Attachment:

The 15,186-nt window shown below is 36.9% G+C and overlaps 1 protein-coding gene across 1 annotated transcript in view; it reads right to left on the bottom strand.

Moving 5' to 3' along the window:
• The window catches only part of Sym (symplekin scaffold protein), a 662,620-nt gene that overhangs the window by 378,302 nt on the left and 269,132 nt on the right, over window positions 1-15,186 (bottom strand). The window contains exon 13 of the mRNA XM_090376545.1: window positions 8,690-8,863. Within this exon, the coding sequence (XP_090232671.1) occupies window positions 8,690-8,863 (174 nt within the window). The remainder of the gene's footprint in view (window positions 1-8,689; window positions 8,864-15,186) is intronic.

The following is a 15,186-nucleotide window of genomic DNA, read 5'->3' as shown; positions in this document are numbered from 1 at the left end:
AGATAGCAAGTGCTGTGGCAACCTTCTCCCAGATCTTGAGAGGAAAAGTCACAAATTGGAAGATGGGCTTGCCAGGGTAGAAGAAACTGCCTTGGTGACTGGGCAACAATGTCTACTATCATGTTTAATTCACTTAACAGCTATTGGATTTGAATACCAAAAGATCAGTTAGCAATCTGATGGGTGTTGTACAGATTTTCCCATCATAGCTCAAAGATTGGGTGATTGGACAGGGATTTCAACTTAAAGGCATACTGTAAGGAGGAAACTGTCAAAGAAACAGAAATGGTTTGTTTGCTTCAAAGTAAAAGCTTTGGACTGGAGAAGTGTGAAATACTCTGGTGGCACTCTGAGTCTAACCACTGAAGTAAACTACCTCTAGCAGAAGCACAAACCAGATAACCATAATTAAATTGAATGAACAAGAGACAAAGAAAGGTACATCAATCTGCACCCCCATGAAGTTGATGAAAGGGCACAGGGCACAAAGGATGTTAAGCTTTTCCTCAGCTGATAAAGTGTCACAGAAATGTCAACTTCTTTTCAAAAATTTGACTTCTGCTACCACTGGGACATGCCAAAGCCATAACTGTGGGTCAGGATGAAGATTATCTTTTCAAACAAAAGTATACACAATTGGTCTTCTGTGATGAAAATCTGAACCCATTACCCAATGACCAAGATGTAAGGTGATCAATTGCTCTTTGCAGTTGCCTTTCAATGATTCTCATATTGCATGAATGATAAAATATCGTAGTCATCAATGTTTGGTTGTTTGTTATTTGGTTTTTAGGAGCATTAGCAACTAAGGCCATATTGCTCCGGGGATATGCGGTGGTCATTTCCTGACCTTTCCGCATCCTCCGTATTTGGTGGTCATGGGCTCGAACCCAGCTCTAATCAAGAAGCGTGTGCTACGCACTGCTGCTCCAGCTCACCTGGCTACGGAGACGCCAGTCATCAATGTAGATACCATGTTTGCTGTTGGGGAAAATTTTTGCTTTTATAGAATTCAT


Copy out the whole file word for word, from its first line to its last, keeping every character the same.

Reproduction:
The 15,186-nt window shown below is 36.9% G+C and overlaps 1 protein-coding gene across 1 annotated transcript in view; it reads right to left on the bottom strand.

Moving 5' to 3' along the window:
• The window catches only part of Sym (symplekin scaffold protein), a 662,620-nt gene that overhangs the window by 378,302 nt on the left and 269,132 nt on the right, over window positions 1-15,186 (bottom strand). The window contains exon 13 of the mRNA XM_090376545.1: window positions 8,690-8,863. Within this exon, the coding sequence (XP_090232671.1) occupies window positions 8,690-8,863 (174 nt within the window). The remainder of the gene's footprint in view (window positions 1-8,689; window positions 8,864-15,186) is intronic.

The following is a 15,186-nucleotide window of genomic DNA, read 5'->3' as shown; positions in this document are numbered from 1 at the left end:
AGATAGCAAGTGCTGTGGCAACCTTCTCCCAGATCTTGAGAGGAAAAGTCACAAATTGGAAGATGGGCTTGCCAGGGTAGAAGAAACTGCCTTGGTGACTGGGCAACAATGTCTACTATCATGTTTAATTCACTTAACAGCTATTGGATTTGAATACCAAAAGATCAGTTAGCAATCTGATGGGTGTTGTACAGATTTTCCCATCATAGCTCAAAGATTGGGTGATTGGACAGGGATTTCAACTTAAAGGCATACTGTAAGGAGGAAACTGTCAAAGAAACAGAAATGGTTTGTTTGCTTCAAAGTAAAAGCTTTGGACTGGAGAAGTGTGAAATACTCTGGTGGCACTCTGAGTCTAACCACTGAAGTAAACTACCTCTAGCAGAAGCACAAACCAGATAACCATAATTAAATTGAATGAACAAGAGACAAAGAAAGGTACATCAATCTGCACCCCCATGAAGTTGATGAAAGGGCACAGGGCACAAAGGATGTTAAGCTTTTCCTCAGCTGATAAAGTGTCACAGAAATGTCAACTTCTTTTCAAAAATTTGACTTCTGCTACCACTGGGACATGCCAAAGCCATAACTGTGGGTCAGGATGAAGATTATCTTTTCAAACAAAAGTATACACAATTGGTCTTCTGTGATGAAAATCTGAACCCATTACCCAATGACCAAGATGTAAGGTGATCAATTGCTCTTTGCAGTTGCCTTTCAATGATTCTCATATTGCATGAATGATAAAATATCGTAGTCATCAATGTTTGGTTGTTTGTTATTTGGTTTTTAGGAGCATTAGCAACTAAGGCCATATTGCTCCGGGGATATGCGGTGGTCATTTCCTGACCTTTCCGCATCCTCCGTATTTGGTGGTCATGGGCTCGAACCCAGCTCTAATCAAGAAGCGTGTGCTACGCACTGCTGCTCCAGCTCACCTGGCTACGGAGACGCCAGTCATCAATGTAGATACCATGTTTGCTGTTGGGGAAAATTTTTGCTTTTATAGAATTCAT